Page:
One of Russia’s political culture rules of thumb is that ranking officials must travel as far as possible from the ancient Kremlin walls in order to be able to share their innermost thoughts, to places like Davos, or the Krasnoyarsk forum, for that matter. It is almost as if the remains of erstwhile leaders bricked up within the Kremlin walls prevent freedom of speech. But once vice premiers or aides travel far enough out of their earshot, they no longer watch what they say so carefully.
Enter Alexei Kudrin, perhaps the government’s only symbol of economic liberalism, a veteran of both Ilyinka and Krasnopresnenskaya Embankment, who has survived two Putin terms and almost a whole Medvedev term, came out with some strongly worded statements in Krasnoyarsk.
All he said were banalities self-evident not only to mainstream liberals but also to anybody with an ability to think. Admittedly, in due course he was harshly rebuked by United Russia, whose functionaries and the inner circle of Kremlin wizard Surkov have traditionally been staunch opponents of the Minister of Finance and Deputy Prime Minister.
Kudrin said that Russia’s current political and economic system does not operate in accordance with the laws, which do still exist, but in accordance with an underworld code of conduct. Any rules are skillfully bypassed. He described such a system of governance as weak. He also guardedly complained that Medvedev’s rearmament programme will cost us 1.5% of the GDP, thus requiring some unorthodox revenue generating solutions, and that the pension system is underfunded, while expressing gratitude to those “informal activists” who draw his attention to the oddities and violations occurring in the prickly sphere of government contracts.
It is hard to believe, but Kudrin actually linked raising investment and painful reforms to free and honest elections. All in all, the Emperor’s loyal servant pointed unequivocally to the Emperor being naked.
So what happens next? Will Kudrin be fired? Will policy change? No and no again.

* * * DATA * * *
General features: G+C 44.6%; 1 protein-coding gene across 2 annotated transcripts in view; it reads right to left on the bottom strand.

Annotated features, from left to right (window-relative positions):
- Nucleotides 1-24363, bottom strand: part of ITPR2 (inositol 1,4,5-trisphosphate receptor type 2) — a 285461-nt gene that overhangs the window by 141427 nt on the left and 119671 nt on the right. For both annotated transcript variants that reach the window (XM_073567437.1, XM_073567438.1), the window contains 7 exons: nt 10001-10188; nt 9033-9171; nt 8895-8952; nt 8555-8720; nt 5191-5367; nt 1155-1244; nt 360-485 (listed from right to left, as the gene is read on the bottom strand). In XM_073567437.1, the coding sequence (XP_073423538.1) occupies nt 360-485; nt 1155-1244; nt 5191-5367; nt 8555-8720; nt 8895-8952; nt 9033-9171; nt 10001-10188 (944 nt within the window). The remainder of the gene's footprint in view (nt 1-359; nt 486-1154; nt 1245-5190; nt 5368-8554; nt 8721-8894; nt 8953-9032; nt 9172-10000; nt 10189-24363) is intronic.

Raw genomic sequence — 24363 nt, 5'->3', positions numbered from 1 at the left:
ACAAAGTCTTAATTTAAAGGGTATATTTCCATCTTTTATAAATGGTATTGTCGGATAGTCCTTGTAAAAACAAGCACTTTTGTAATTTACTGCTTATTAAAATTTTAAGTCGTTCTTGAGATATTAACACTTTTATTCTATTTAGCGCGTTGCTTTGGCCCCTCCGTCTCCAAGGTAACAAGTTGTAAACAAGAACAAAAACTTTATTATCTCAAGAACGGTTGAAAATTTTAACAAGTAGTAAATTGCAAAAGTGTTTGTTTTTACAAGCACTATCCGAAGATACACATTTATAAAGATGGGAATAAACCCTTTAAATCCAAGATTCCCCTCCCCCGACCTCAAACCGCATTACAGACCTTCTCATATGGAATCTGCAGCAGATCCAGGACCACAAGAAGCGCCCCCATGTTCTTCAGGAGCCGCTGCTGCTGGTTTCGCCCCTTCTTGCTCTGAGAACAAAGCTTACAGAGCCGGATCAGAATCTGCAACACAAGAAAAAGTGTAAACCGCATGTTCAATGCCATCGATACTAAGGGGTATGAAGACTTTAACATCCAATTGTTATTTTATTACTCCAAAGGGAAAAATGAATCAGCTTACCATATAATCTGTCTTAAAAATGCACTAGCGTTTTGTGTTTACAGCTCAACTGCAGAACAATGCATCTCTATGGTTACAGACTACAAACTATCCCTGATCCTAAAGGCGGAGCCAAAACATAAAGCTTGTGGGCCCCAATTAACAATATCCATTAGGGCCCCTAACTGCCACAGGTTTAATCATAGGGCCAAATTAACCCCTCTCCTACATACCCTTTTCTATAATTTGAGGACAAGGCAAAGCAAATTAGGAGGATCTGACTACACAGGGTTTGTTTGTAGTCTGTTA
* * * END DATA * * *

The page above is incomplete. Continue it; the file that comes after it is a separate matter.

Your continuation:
When, in June 2008, Deputy Prime Minister Igor Shuvalov, nicknamed the “false Igor Ivanovich” in contrast to the “real” one, aka Igor Sechin, mused about the perils of state capitalism and excessive government presence in the economy, his chief Vladimir Putin abruptly cut him short. Yet he has kept his job, but not only is the state still present in the economy, it now calls the shots and already holds a 60% share of it (this frequently cited number may actually be an understatement).
By the way, Shuvalov’s above-mentioned address is rumoured to have been lead written by Vladimir Mau, Rector of the government’s Academy of National Economy and an economist of the Gaidar school. Mau and his colleague from the Higher School of Economics, Yaroslav Kuzminov, have been given the task of developing a conceptual framework for moving the Russian economy forward. It is not supposed to be a programme but a set of alternative ways out of the stop-go development quagmire. The assignment came from Vladimir Putin, who thus took the forward planning function away from his colleague from the duumvirate. While the hyper-liberal Sergei Guriev from the Russian School of Economics has not been invited to work on the Framework-2020, Mau and Kuzminov cannot quite be dismissed as non-liberal economists. So Putin is about to get yet another set of liberal policy recommendations. And he will turn them down, just as he turned down Gref’s programme once upon a time.
Putin must be feeling that something is wrong with the economy. He turns to economists, but dislikes what they have to say because, each time, they contradict his ideas of life and management. This applies particularly to free elections being a prerequisite for an attractive and free economic environment. That is why Kudrin, Shuvalov, Mau, or Kuzminov might say the right and bold things and this will not hurt their careers or change anything much in politics either – because of an institutional, as liberal economists like to say, obstacle named Vladimir Putin – who requests reforms never to be implemented.